One new thing is that I learned is that Grandma has rented out some land to a Chinese restaurant owner. A lady came by at the beginning of the season and set up her plot. There are makeshift trellises using large sticks and there also irrigation gullies. I'm fairly certain these are farming techniques she learned from her homeland.
The trellises, frankly, are ugly. I thought it looked medieval and… evil. Kudos for using all natural materials but the effort in setting these up compared to post and wires seems too much. Also, I don’t see how this structure is going to last for next year. Unlike post and wires, this mess is going to have to be cleaned up. I dunno, maybe they last but I’ve never dealt with something like that.
The irrigation gullies are a good idea but really not necessary. The plot being used is low and retains water. You see those trees back there in the picture? That’s where the pond is.
Here you can see my grandma securing transplanted collard greens by stepping on the soil by the base and compressing it. It may seem crazy that these are getting planted now but these won’t be ready and sold until after the first frost. When I was young, my grandparents didn’t even grow these as they are not sold on the farmers’ market. Some of her customers that come out the farm to buy direct started to request them and now she grows quite a bit of them.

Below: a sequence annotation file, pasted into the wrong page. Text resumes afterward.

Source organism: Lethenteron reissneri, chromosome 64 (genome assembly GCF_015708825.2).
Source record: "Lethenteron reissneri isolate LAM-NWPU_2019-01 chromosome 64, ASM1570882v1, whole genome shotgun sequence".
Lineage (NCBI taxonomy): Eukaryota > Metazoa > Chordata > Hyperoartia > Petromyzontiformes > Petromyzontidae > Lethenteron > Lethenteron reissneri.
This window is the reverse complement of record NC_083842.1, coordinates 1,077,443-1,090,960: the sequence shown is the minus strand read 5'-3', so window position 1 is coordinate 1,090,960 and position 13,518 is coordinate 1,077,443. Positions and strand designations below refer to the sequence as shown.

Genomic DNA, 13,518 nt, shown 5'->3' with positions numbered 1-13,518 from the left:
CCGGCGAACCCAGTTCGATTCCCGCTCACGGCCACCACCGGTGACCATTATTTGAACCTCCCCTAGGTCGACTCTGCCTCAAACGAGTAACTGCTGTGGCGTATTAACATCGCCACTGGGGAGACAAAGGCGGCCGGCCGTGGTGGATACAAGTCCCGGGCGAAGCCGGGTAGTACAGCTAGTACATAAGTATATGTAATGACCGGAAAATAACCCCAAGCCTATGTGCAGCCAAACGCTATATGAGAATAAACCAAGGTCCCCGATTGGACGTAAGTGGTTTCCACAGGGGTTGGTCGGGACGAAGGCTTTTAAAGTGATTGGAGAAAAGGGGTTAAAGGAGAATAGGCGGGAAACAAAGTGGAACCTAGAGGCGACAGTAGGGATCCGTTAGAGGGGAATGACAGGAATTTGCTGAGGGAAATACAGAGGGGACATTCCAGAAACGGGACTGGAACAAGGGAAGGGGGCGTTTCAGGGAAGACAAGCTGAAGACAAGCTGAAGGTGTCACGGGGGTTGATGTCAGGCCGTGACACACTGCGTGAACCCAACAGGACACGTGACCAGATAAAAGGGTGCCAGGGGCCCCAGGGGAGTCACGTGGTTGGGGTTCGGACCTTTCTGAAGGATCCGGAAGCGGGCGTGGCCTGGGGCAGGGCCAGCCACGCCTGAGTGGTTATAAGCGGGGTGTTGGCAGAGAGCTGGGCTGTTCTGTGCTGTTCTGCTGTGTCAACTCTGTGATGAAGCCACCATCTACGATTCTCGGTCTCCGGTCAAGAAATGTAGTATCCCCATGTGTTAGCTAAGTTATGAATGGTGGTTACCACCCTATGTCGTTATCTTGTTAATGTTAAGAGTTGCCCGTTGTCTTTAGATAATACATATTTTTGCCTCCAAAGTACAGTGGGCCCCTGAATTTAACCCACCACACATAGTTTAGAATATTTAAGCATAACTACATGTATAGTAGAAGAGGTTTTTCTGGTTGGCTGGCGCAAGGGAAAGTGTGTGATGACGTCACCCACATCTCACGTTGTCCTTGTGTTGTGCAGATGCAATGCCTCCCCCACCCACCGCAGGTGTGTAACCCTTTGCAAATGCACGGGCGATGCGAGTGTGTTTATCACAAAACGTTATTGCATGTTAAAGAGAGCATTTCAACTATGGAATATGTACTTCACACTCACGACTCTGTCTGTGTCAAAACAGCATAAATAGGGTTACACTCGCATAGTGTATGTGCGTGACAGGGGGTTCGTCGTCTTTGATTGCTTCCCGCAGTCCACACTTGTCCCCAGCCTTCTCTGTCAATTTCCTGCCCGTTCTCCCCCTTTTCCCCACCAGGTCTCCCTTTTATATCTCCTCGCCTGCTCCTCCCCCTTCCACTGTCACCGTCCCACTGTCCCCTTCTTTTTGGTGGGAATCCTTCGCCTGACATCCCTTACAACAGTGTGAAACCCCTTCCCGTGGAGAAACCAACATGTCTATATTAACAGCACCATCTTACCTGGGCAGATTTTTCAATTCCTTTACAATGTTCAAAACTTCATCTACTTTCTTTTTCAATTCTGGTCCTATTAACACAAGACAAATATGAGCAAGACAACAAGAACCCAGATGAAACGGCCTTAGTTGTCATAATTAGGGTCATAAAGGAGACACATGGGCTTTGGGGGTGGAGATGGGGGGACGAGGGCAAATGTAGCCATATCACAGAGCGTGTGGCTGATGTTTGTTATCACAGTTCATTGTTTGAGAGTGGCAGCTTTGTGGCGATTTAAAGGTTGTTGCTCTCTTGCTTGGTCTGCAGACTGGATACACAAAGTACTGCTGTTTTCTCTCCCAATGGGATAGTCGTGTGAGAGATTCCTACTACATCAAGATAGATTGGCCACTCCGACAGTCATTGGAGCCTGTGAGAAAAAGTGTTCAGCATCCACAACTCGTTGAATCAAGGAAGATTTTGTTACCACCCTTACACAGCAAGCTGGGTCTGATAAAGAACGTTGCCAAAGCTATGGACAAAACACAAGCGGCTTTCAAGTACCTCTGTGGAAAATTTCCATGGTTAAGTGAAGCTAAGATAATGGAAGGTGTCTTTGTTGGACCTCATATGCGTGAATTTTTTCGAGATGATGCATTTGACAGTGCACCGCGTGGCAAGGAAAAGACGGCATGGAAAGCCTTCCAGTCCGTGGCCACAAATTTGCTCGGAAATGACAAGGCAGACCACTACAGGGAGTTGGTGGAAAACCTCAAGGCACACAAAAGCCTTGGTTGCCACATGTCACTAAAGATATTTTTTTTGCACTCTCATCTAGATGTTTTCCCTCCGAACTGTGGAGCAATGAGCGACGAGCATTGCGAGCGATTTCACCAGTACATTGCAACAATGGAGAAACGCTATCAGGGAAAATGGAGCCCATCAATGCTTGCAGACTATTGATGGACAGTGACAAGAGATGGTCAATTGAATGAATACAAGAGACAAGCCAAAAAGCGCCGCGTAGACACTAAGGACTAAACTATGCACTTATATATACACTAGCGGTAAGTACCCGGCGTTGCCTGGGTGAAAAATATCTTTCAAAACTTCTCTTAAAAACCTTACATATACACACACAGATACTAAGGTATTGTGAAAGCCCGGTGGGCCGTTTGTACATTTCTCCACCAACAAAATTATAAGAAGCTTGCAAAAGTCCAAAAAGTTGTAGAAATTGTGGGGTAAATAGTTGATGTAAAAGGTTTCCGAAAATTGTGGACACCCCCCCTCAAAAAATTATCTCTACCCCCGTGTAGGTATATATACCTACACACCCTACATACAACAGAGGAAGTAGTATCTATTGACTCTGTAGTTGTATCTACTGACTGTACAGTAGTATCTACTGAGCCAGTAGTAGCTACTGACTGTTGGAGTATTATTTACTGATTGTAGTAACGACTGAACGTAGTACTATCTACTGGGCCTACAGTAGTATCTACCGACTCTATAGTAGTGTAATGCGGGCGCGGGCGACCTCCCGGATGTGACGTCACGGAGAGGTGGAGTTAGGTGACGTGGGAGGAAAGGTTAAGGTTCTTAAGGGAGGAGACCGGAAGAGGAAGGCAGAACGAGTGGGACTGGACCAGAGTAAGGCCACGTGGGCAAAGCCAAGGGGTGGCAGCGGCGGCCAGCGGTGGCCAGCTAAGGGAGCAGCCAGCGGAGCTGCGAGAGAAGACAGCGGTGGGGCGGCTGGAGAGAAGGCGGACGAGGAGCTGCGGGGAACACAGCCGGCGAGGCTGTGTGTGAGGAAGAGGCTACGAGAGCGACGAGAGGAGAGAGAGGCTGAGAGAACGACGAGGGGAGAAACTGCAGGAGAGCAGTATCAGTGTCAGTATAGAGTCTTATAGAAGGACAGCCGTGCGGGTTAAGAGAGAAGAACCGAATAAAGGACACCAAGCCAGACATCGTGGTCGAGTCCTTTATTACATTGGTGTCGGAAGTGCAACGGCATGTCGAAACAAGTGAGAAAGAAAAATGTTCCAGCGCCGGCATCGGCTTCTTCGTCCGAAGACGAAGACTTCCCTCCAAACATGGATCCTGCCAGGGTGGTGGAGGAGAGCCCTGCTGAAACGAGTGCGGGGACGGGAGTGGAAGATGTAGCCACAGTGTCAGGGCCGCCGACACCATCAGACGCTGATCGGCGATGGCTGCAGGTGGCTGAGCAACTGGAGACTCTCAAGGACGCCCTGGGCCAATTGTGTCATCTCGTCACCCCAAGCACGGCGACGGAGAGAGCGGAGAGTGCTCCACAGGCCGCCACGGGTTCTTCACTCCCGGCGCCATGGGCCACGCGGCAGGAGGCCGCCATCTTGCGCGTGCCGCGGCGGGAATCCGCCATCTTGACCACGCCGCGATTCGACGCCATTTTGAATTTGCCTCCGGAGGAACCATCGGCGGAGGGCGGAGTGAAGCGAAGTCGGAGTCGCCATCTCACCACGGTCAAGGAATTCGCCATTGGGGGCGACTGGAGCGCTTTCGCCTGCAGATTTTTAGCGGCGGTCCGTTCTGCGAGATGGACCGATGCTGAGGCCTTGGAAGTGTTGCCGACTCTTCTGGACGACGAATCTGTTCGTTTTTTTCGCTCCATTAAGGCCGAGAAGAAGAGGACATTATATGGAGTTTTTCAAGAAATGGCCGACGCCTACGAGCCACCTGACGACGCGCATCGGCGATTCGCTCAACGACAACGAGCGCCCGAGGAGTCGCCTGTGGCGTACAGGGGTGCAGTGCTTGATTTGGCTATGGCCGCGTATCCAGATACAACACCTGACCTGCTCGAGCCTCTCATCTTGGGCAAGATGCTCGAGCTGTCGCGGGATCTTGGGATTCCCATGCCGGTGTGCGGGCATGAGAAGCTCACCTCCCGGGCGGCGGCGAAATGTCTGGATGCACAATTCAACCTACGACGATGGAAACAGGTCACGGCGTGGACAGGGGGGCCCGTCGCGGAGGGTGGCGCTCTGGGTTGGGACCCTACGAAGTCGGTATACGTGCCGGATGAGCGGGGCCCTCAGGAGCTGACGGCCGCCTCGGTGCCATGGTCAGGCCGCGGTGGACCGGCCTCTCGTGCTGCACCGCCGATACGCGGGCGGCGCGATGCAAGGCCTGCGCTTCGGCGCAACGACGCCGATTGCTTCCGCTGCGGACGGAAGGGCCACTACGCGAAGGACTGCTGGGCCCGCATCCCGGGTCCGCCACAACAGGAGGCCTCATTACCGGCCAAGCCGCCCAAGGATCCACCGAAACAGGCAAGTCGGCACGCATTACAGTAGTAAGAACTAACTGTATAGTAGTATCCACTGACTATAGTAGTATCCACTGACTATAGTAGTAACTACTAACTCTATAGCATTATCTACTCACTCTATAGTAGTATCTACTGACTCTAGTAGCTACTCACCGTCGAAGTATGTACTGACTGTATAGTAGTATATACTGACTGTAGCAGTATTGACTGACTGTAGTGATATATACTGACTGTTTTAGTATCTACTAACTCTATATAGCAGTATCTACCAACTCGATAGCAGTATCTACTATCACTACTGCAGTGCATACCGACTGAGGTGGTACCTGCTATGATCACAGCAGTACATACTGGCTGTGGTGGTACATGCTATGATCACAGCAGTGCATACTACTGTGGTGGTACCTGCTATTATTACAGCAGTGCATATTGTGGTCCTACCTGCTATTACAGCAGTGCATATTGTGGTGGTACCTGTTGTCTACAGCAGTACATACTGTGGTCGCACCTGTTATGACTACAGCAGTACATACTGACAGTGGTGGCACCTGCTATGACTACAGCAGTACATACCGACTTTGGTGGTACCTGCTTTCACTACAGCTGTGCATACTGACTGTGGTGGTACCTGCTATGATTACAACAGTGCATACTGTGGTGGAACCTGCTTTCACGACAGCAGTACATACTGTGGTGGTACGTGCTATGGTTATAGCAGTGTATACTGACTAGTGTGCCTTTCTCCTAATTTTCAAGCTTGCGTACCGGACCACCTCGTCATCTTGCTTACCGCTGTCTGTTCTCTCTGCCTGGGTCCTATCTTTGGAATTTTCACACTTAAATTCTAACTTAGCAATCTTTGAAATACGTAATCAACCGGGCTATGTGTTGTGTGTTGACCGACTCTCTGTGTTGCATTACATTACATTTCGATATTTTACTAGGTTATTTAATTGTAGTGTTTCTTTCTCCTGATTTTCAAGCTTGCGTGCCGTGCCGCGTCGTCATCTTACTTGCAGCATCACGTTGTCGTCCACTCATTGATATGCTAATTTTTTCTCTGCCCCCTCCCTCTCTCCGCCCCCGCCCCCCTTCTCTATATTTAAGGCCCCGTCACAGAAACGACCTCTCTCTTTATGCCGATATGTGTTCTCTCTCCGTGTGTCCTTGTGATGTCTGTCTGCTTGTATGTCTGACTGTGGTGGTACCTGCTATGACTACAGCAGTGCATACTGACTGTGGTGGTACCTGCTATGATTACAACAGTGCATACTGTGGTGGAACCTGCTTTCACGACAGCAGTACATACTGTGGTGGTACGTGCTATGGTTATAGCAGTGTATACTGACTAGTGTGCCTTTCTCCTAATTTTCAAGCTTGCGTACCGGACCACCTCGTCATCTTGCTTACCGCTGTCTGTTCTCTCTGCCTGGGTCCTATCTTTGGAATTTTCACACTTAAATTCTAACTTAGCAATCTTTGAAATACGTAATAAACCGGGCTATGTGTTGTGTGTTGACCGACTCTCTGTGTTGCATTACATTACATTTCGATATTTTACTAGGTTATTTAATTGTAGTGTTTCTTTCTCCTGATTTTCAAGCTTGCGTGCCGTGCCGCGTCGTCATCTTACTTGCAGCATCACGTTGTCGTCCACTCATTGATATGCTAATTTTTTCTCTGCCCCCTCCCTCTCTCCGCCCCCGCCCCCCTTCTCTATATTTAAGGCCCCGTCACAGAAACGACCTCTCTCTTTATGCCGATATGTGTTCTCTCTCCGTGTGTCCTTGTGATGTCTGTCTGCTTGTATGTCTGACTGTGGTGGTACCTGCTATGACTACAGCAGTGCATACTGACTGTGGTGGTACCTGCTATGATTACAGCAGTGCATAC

Seriously, after all that planting and hoeing, to get only $2 a head for seeds that will probably sell for $20 seems a bit crappy. And here’s the kicker: these were picked for money that will all be donated to the church. “Good money” for whom, hmmm?